[Note to parents: Don't "shield" your child from dating! Just because you're not ready, or you’re panicked, irrational or overprotective; just because they're nervous and inexperienced; those aren't reasons to stunt your child's social growth. Hesitation isn't always righteous or inspired; sometimes it’s an excuse not to do what it’s Time to Do; sometimes instead of helping, in our paranoia we become the problem.]

Setting up those first few Casual Group Dates are like getting a shot or jumping in cold water: it needs to get done, even though it’s scary, and you'll be better off once you do.

The thing is, Seattle, you're going to have to step up and be a leader on this one. Someone has to be the first person to do it right, and in this case it sounds like it will have to be you.

That may mean including people in your dating group that aren't LDS. (There's nothing wrong with that, by the way. As long as everyone follows the rules, it doesn't matter who you team up with or whom you ask out.)

It may mean asking out someone's "girlfriend". (You'll be surprised how many "boyfriends" never actually take out on dates the girl they're "dating" and how many girls would love to go out with a guy who isn't expecting anything physical from them.)

It may mean asking out girls who don't fit your criteria of "primary candidates". (Which means, my brother, you need to expand your thinking.)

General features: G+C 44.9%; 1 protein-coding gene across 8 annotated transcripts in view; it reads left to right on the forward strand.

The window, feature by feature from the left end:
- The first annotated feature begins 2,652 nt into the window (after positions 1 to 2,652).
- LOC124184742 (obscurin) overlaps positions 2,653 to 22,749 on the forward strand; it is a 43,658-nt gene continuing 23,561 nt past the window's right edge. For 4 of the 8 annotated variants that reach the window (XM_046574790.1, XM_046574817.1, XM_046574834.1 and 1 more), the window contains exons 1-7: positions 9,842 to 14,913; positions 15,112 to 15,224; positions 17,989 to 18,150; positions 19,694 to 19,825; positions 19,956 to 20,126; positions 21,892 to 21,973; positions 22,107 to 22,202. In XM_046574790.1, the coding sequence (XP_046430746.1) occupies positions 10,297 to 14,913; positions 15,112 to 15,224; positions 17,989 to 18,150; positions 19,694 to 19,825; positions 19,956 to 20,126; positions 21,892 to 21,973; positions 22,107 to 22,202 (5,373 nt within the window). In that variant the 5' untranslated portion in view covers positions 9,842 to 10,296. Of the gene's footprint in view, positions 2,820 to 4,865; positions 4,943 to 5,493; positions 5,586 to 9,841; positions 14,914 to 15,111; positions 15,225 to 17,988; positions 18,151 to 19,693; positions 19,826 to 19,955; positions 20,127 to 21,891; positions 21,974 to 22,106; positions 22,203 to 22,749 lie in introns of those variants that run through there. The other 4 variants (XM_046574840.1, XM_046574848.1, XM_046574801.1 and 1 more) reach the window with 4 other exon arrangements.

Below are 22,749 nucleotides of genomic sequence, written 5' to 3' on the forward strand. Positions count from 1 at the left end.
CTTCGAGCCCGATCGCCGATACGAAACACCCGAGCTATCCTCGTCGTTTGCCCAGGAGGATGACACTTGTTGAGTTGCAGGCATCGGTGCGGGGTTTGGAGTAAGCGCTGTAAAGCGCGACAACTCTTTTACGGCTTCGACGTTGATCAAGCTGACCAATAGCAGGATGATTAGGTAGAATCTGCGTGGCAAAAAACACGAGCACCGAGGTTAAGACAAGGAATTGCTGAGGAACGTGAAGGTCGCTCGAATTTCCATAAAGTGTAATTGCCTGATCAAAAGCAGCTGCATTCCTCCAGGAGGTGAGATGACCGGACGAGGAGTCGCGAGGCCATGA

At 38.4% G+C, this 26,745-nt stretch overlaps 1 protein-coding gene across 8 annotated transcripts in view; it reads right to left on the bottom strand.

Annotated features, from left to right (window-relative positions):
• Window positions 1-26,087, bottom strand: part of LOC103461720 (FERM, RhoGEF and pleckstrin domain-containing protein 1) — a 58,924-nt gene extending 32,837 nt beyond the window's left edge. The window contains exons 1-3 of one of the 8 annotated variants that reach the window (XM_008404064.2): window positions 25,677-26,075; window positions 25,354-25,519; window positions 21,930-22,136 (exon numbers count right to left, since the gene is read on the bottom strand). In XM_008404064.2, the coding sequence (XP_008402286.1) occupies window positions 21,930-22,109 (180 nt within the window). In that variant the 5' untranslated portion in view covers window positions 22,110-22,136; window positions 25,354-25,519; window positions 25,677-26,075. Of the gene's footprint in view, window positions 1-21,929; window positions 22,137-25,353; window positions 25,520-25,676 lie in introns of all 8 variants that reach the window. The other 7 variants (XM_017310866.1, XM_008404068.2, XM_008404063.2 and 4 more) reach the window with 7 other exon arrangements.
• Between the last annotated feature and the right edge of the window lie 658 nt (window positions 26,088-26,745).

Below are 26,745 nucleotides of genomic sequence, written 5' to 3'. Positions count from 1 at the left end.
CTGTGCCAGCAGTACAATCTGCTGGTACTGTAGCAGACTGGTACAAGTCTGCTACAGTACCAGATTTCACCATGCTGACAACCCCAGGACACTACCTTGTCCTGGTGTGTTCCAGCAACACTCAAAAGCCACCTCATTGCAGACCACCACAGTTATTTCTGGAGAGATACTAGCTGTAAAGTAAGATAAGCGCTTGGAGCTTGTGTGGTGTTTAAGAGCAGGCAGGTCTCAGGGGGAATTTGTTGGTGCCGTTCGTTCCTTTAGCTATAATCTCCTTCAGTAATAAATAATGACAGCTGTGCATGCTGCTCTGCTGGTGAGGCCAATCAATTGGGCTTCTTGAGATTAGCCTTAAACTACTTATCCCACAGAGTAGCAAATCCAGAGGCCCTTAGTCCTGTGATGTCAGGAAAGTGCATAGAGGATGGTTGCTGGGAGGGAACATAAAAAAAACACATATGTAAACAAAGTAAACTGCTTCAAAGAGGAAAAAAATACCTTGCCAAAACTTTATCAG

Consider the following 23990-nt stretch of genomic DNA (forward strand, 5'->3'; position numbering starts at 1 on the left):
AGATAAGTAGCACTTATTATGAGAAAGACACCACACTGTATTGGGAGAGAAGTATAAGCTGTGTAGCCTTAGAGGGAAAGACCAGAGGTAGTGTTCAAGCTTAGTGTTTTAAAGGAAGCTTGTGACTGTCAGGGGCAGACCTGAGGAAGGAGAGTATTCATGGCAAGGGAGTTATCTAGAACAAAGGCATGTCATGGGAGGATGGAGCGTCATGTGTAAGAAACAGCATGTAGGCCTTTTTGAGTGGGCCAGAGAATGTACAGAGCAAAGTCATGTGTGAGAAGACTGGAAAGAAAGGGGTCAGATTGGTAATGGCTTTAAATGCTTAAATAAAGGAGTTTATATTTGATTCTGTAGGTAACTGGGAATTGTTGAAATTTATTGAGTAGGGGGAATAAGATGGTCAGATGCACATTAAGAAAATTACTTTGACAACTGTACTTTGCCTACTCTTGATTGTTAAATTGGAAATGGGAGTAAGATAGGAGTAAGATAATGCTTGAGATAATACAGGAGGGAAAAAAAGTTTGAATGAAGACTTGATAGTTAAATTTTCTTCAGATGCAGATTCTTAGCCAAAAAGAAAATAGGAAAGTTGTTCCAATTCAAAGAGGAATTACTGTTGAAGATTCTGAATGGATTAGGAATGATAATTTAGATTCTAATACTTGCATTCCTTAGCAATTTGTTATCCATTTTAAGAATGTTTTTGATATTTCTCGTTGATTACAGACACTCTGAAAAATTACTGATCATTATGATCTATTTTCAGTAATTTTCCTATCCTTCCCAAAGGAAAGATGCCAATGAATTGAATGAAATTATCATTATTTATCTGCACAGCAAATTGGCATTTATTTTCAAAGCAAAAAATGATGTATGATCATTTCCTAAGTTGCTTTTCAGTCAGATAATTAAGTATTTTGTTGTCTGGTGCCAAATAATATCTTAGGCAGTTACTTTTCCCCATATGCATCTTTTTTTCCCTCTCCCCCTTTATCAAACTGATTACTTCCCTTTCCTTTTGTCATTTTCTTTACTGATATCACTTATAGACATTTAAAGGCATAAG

Stop worrying about others recognizing your greatness, and put your training and skills into practice, Eagle Scout.

Fewer excuses. More action.

You can sing the Elvis song now . . . if you want.

- Bro Jo

1 comment:

Laura said...

Being a girl who was never asked out until her second year of college, I say do NOT just "wait". That is what all of the guys did in my ward. It was no fun. I can promise that there are girls - member or not - who would just love to have a fun group date with no physical or personal commitment. One reason high school relationships are a bad idea is because high school students are so young, despite their feeling and belief that they are more mature than their classmates. In some areas they may be more mature, but when it comes to hormones and ability to control emotions and make important decisions, nearly all high schoolers should really just wait on the serious single dating. Group dating is PERFECT for you guys though. Get some friends together, each of you invite a girl, and go bowling or play laser tag or something. At least from what I saw in high school, the concept that you could take girls out on a date with a group, have fun, and have no commitment but build friendships and EXPERIENCE... it was simply unknown.

I know it's frustrating, but please don't give up. Remember to just have fun. Forget about any insecurities. Just be honest with yourself, have dignity, and you will have nothing to be ashamed of. And you'll have fun. :)